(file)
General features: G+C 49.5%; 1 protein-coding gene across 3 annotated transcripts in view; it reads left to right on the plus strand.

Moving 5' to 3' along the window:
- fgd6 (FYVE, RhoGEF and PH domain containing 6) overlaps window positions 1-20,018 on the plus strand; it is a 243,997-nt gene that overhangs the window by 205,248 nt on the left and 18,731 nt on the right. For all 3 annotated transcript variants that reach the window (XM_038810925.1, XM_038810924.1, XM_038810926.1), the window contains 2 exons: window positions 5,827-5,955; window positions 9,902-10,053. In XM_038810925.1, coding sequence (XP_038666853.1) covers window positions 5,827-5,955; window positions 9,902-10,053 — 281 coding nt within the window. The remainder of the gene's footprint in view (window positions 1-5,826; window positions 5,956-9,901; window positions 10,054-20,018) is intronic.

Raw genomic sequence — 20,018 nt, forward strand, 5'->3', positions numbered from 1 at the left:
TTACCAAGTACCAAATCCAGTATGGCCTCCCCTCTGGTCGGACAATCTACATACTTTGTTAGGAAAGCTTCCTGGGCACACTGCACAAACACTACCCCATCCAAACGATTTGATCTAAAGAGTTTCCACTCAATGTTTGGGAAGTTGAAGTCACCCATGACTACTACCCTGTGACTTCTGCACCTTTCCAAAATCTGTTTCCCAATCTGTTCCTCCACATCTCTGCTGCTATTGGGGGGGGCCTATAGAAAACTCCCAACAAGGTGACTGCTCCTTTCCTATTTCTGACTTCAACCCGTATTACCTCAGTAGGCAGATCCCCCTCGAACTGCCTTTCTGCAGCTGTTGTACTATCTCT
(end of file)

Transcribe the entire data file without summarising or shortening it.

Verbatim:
General features: G+C 49.5%; 1 protein-coding gene across 3 annotated transcripts in view; it reads left to right on the plus strand.

Moving 5' to 3' along the window:
- fgd6 (FYVE, RhoGEF and PH domain containing 6) overlaps window positions 1-20,018 on the plus strand; it is a 243,997-nt gene that overhangs the window by 205,248 nt on the left and 18,731 nt on the right. For all 3 annotated transcript variants that reach the window (XM_038810925.1, XM_038810924.1, XM_038810926.1), the window contains 2 exons: window positions 5,827-5,955; window positions 9,902-10,053. In XM_038810925.1, coding sequence (XP_038666853.1) covers window positions 5,827-5,955; window positions 9,902-10,053 — 281 coding nt within the window. The remainder of the gene's footprint in view (window positions 1-5,826; window positions 5,956-9,901; window positions 10,054-20,018) is intronic.

Raw genomic sequence — 20,018 nt, forward strand, 5'->3', positions numbered from 1 at the left:
TTACCAAGTACCAAATCCAGTATGGCCTCCCCTCTGGTCGGACAATCTACATACTTTGTTAGGAAAGCTTCCTGGGCACACTGCACAAACACTACCCCATCCAAACGATTTGATCTAAAGAGTTTCCACTCAATGTTTGGGAAGTTGAAGTCACCCATGACTACTACCCTGTGACTTCTGCACCTTTCCAAAATCTGTTTCCCAATCTGTTCCTCCACATCTCTGCTGCTATTGGGGGGGGCCTATAGAAAACTCCCAACAAGGTGACTGCTCCTTTCCTATTTCTGACTTCAACCCGTATTACCTCAGTAGGCAGATCCCCCTCGAACTGCCTTTCTGCAGCTGTTGTACTATCTCT